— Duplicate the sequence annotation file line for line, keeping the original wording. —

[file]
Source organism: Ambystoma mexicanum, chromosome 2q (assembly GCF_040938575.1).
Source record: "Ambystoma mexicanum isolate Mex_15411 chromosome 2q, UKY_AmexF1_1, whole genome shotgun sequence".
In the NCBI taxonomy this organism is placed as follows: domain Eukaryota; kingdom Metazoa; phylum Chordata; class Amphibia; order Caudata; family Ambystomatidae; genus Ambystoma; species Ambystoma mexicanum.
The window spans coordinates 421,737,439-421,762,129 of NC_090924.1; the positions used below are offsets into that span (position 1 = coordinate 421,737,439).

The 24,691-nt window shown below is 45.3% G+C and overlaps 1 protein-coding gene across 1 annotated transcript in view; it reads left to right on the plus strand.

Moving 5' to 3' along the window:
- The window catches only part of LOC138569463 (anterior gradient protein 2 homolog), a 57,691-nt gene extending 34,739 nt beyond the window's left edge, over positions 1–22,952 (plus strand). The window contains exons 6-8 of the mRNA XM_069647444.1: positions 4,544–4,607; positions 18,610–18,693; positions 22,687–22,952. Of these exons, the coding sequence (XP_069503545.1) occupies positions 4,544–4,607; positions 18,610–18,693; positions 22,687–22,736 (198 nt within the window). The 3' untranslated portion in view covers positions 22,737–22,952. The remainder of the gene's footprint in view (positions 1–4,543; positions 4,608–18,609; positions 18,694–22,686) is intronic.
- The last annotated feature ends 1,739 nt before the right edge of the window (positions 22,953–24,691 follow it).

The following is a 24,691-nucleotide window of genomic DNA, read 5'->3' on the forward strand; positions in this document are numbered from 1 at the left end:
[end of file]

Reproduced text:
Source organism: Ambystoma mexicanum, chromosome 2q (assembly GCF_040938575.1).
Source record: "Ambystoma mexicanum isolate Mex_15411 chromosome 2q, UKY_AmexF1_1, whole genome shotgun sequence".
In the NCBI taxonomy this organism is placed as follows: domain Eukaryota; kingdom Metazoa; phylum Chordata; class Amphibia; order Caudata; family Ambystomatidae; genus Ambystoma; species Ambystoma mexicanum.
The window spans coordinates 421,737,439-421,762,129 of NC_090924.1; the positions used below are offsets into that span (position 1 = coordinate 421,737,439).

The 24,691-nt window shown below is 45.3% G+C and overlaps 1 protein-coding gene across 1 annotated transcript in view; it reads left to right on the plus strand.

Moving 5' to 3' along the window:
- The window catches only part of LOC138569463 (anterior gradient protein 2 homolog), a 57,691-nt gene extending 34,739 nt beyond the window's left edge, over positions 1–22,952 (plus strand). The window contains exons 6-8 of the mRNA XM_069647444.1: positions 4,544–4,607; positions 18,610–18,693; positions 22,687–22,952. Of these exons, the coding sequence (XP_069503545.1) occupies positions 4,544–4,607; positions 18,610–18,693; positions 22,687–22,736 (198 nt within the window). The 3' untranslated portion in view covers positions 22,737–22,952. The remainder of the gene's footprint in view (positions 1–4,543; positions 4,608–18,609; positions 18,694–22,686) is intronic.
- The last annotated feature ends 1,739 nt before the right edge of the window (positions 22,953–24,691 follow it).

The following is a 24,691-nucleotide window of genomic DNA, read 5'->3' on the forward strand; positions in this document are numbered from 1 at the left end: